Real Estate Insight: Just What Does PENDING Mean?
If you’re even just a casual online home shopper, you should be able to relate to this: someone sees the perfect home online and the triggered emotions are so strong, they can imagine living in it for the next five to ten years. They check daily to see its status and suddenly- without warning- it’s “gone PENDING”. They feel sick to their stomach with disappointment that the home is sold, never again to be seen on the open market.
Or is it?
I just helped clients buy a home that had two failed sales in the four months prior to them making an offer. And I owned a home that fell out of contract before we came along a month later to make the purchase.
Any seasoned REALTOR® will tell you that once the buyer and seller reach a mutual agreement, or become ‘signed around’ into an enforceable contract, that’s when the real work begins. Consummation of a contract sets a litany of timelines and potential story lines in place as the transaction makes its way to closing.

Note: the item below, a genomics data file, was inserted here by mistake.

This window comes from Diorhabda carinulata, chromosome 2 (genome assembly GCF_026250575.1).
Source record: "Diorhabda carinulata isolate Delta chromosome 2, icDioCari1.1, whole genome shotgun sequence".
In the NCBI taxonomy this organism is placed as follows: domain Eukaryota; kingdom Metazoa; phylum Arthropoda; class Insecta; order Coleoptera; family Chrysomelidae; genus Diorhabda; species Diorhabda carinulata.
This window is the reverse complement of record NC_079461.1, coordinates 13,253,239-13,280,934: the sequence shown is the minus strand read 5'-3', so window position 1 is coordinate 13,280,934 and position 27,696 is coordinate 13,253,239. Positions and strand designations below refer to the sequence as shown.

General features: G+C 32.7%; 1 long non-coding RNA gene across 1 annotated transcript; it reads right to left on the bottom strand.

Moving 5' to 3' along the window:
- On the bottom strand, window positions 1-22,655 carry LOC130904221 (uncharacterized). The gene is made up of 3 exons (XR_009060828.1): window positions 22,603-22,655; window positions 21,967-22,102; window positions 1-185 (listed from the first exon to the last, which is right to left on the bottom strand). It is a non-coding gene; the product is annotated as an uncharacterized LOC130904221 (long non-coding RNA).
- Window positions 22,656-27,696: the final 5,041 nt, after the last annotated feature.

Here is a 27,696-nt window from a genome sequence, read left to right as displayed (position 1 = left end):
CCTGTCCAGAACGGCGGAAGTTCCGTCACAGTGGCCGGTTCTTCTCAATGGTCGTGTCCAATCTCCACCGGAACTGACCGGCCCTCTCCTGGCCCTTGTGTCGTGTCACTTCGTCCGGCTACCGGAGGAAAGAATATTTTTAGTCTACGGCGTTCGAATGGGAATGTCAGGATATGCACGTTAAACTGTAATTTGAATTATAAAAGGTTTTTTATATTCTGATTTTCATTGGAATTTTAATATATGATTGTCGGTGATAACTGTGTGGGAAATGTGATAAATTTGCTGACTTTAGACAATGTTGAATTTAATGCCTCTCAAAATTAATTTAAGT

This is where real estate agents earn their living: making every effort to help buyer and seller close the transaction. One of the first agents I did a deal with told me the process was like delivering a baby: “everyone wants the baby to come healthy and we all have to play our part on the team to ensure successful delivery.” It’s a very accurate metaphor, I’ve quickly learned.
Until the escrow officer delivers news of the new owner being recorded on the deed held at the county office, no deal is ever considered done. The storyline may end with a terminated agreement and the property back on the market, sometimes just days before closing after a months-long time in escrow. And sometimes, buyer and seller are left arguing over the disbursement of earnest money.